How Is Violence Against Women Different From Violence In General?
Violence against women worldwide is a top-of-mind focus for many in today’s societies. Every day we hear of a bashing, rape or murder of a woman or women, and there’s no wonder it’s a topic of some concern. But every time it is brought up as something we have to tackle and change, there is inevitably someone who will say something along the lines of “Yes violence against women is terrible, but men are the main victims of violence!”
Yes, this statement is true, men are the main victims of violence, be it in social settings or at war. Men are also the main perpetrators of violence, at a staggering 80% of all cases overall. I don’t think it’s a stretch to say the men are more violent than women. But the statement above changes the focus of the problem of violence against women, and derails the conversation from being specifically about one topic, instead making it a broad statement which includes men in the victim category. Inevitably, when people point out the fact that men are victims of violence more than women, it’s an attempt to shift the focus away from the problem that is violence against women, instead choosing to water down the problem to the point where it seems insurmountable. The problem here is, violence against women is in fact very different from violence in general, and here are just a few points as to why this is the case.
Firstly, noting that 80% of violence in general is perpetrated by men, at least that amount of violence against women is also perpetrated by men. In a survey by ANROWS (Australia’s National Research Organisation for Women’s Safety) in 2012 uncovered these key statistics about violence against women in Australia.
Since the age of 15:
1. One in five women had experienced sexual violence, as compared to 1 in 22 men.
2. One in six Australian women had experienced physical or sexual violence from a current or former partner, as compared to one in 19 for men.
3. One in four women had experienced emotional abuse* by a current or former partner, as compared to one in seven for men.
4. One in three women had experienced physical abuse, as compared to half of all men.
*The definition of emotional abuse is subjective, but for the purposes of this article the level of emotional hardship suffered by man and women is said to be substantial enough to cause lasting trauma.
The comparison of one in five women as compared to one in 22 who have experienced sexual violence is quite a marked difference, and is the first of many points that shows how violence against women is in itself a problem unique to women. It is interesting to note also that the Australian Bureau of Statistics, a government body, says that rather than one in 22 men experiencing sexual violence, the figures from a 2005 audit suggest that only 0.6% of Australian males have experienced sexual violence. That’s close to one in 1500. I am aware that the figures given by the 2005 report are ten years old, but I don’t expect that we are becoming more violent in this way in such a short period of time.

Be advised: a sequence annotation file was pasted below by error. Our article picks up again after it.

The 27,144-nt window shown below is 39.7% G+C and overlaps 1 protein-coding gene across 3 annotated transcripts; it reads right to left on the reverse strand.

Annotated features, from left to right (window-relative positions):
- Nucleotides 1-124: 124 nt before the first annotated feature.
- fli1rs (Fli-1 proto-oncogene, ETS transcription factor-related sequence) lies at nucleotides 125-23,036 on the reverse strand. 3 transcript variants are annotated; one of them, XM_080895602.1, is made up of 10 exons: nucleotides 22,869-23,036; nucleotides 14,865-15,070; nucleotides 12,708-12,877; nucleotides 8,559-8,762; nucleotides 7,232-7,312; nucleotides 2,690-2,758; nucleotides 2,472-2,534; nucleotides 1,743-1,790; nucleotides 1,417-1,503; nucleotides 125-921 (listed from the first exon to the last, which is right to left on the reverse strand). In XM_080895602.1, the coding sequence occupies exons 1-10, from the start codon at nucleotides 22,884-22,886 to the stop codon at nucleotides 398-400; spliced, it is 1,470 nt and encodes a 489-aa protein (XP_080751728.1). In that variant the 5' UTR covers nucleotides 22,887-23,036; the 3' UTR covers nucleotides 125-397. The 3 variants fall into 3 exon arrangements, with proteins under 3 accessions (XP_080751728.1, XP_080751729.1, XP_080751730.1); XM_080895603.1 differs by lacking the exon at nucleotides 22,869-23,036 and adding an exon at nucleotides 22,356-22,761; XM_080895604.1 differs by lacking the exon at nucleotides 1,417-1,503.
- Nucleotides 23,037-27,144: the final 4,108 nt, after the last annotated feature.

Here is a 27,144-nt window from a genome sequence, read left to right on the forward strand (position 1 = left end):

A very common counter argument put up by men’s rights activists (MRAs) and men’s right’s advocacy groups such as A Voice for Men (AVfM) is that men are also abused by current or former partners. While this is true (undoubtedly men are victims of these kinds of violence too), the overwhelming difference in the numbers and the nature of this violence is very different. While men who report violence by a partner often say it was a one-off or relatively infrequent event, the women who report these acts of violence also report that it is part of an ongoing cycle of violence by their partners, often on a daily or weekly basis. Often it’s a systematic form of abuse, and the males, generally physically stronger than their female counterparts, have an advantage in these situations.
Add to this the emotional abuse from current or past partners experienced by women, and we have a large proportion of the female population who are abused. These may not be the same people, but I’d say that most if not all women who are physically or sexually abused can be added to the list of those who are emotionally abused by partners.
The Australian Institute of Family Studies have very similar statistics as those from ANROWS. I don’t place a lot of faith in telephone surveys, however, this study of 6,677 women between 2002 and 2003 ave these findings:
- Over half of the women surveyed (57%) had experienced at least one incident of physical or sexual violence over their lifetime.
- More than a third of women (34%) had experienced this violence from a former or current partner, although violence from a former partner was more common, and more likely to result in women being injured and feeling that their lives were in danger.